Tuesday, March 31, 2009

Limoges, France - June 1, 2008

Limoges has a population of about 135,000 and is in the Haute-Vienne department of the Limousin region, of which it is the administrative capital. It is known for medieval enamels on copper, 19th century porcelain and oak barrels used in Cognac production. Not too much to write home about.
Overall, Limoges exuded a somewhat grim ambiance and, although some restorative work had been completed and more was underway, there were no indications that it would ever become a pleasing tourist experience. Click here for a tour.

Monday, March 30, 2009

Oradour-Sur-Glane, France - June 1, 2008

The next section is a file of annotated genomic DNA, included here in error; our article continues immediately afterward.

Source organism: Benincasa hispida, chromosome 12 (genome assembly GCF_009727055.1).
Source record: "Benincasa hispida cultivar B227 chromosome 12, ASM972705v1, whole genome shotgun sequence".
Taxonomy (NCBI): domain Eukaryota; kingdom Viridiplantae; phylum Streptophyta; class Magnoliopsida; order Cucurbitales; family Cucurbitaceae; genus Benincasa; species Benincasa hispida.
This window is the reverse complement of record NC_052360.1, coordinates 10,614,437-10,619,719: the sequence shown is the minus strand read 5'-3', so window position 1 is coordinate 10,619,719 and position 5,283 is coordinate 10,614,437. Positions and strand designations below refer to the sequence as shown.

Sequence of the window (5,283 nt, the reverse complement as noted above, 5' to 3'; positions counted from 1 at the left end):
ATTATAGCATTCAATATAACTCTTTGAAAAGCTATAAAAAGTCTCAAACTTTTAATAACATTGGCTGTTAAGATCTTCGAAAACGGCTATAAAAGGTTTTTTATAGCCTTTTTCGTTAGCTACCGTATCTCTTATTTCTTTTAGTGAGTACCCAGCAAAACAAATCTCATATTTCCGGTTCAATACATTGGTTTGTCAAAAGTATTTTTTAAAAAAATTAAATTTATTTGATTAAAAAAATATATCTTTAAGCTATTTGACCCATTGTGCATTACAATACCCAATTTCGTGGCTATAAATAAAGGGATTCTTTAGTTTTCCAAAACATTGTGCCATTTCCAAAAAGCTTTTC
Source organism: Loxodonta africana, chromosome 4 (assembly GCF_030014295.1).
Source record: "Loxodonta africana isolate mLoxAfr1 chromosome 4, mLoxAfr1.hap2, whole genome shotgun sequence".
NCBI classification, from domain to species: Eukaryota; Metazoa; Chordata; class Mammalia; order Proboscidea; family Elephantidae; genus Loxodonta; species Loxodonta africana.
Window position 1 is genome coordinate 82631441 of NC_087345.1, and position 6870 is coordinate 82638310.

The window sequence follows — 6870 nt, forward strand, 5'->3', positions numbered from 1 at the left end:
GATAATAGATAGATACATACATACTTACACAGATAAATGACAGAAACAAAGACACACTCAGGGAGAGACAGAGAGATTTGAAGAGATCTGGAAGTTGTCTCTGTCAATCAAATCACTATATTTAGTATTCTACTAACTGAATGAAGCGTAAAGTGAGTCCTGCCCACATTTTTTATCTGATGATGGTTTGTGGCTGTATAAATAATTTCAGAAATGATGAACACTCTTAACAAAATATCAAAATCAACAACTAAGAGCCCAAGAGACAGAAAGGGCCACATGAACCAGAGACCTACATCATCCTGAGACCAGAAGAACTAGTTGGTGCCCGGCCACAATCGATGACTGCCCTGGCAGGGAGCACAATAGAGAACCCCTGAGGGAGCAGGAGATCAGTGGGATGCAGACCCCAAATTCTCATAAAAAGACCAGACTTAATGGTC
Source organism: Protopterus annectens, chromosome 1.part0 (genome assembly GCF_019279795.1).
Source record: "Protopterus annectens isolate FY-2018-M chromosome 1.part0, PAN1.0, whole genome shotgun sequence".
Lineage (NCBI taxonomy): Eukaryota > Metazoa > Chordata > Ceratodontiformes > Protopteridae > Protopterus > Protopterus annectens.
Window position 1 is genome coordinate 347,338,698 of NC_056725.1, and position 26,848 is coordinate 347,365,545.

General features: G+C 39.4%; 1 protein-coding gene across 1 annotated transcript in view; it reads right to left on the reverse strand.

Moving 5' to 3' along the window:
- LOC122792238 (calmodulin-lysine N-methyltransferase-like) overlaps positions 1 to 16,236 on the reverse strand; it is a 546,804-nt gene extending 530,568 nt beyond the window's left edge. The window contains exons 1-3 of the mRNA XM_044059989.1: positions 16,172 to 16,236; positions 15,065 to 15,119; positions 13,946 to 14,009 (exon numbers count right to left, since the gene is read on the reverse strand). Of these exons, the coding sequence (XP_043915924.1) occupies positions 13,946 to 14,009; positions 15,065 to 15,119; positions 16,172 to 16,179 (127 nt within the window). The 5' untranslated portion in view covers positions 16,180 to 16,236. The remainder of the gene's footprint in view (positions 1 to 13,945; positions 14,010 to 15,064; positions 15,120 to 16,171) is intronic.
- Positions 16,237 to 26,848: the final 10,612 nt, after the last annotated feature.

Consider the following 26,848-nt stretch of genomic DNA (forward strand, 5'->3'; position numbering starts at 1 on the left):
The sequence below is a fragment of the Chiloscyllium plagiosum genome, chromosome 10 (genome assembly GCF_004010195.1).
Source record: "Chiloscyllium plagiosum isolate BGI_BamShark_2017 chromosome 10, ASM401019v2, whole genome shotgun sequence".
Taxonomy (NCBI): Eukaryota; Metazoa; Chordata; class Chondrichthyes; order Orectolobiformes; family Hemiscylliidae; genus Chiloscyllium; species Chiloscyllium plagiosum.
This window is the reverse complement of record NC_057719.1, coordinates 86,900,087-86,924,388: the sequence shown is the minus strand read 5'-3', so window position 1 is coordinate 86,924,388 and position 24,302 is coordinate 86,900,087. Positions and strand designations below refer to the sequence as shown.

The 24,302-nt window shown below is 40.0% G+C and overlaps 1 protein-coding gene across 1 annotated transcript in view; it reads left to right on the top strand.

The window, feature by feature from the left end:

In 1944, in the elevated turmoil following the June 6th Allied D-Day landings in Normandy, French Resistance fighters stepped up their efforts to disrupt German forces and hinder their communications. The German 2nd SS Panzer Division, that had been ordered to make its way across country to join the fighting in Normandy, was one such force that fell prey to an attack by the Resistance. On June 10, 1944, Sturmbannführer Adolf Diekmann of the 4th Waffen-SS Panzers informed his commanding officer of a collaborator claim, concerning a 2nd SS Panzer Division officer being held by the Resistance in the village of Oradour-sur-Vayres. Diekmann was authorized to arrest the Mayor of the village and select 30 other citizens for a hostage swap to free the captured German. Later that same day, Diekmann's battalion mistakenly sealed off the town of Oradour-sur-Glane, having confused it with nearby Oradour-sur-Vayres, and ordered the occupants to assemble in the village square, to have their identity documents examined. The women and children were immediately moved to the church and locked inside while the men were taken to a series of barns and slaughtered by machine guns aimed at their legs, with the express intention of prolonging their deaths. The soldiers burned barns and the corpses and just five of the 195 men survived this carnage. The Germans next set fire to the church and then stood guard with machine guns, shooting would-be escapees as they attempted to exit the building. 247 women and 205 children died in this chapter of the massacre with just one woman surviving. At this point, the over-zealous Diekmann looted the houses and then razed the village. When the dead were buried a few days later, it was sadly confirmed that 642 inhabitants of Oradour-sur-Glane had been brutally murdered in just a few hours. Diekmann himself was killed in action some days later, by which time the Nazi authorities were preparing to prosecute him. After the war, General Charles de Gaulle decreed that the old village would not be rebuilt but would be dedicated as a memorial to the vile excesses of the Nazi occupation. A new village was built on a nearby site and Oradour-sur-Glane, with a population just over 2000, is now a commune of the Haute-Vienne département. In 1999, French President Jacques Chirac formally opened the Oradour-sur-Glane Centre de la Mémoire. Slideshow here.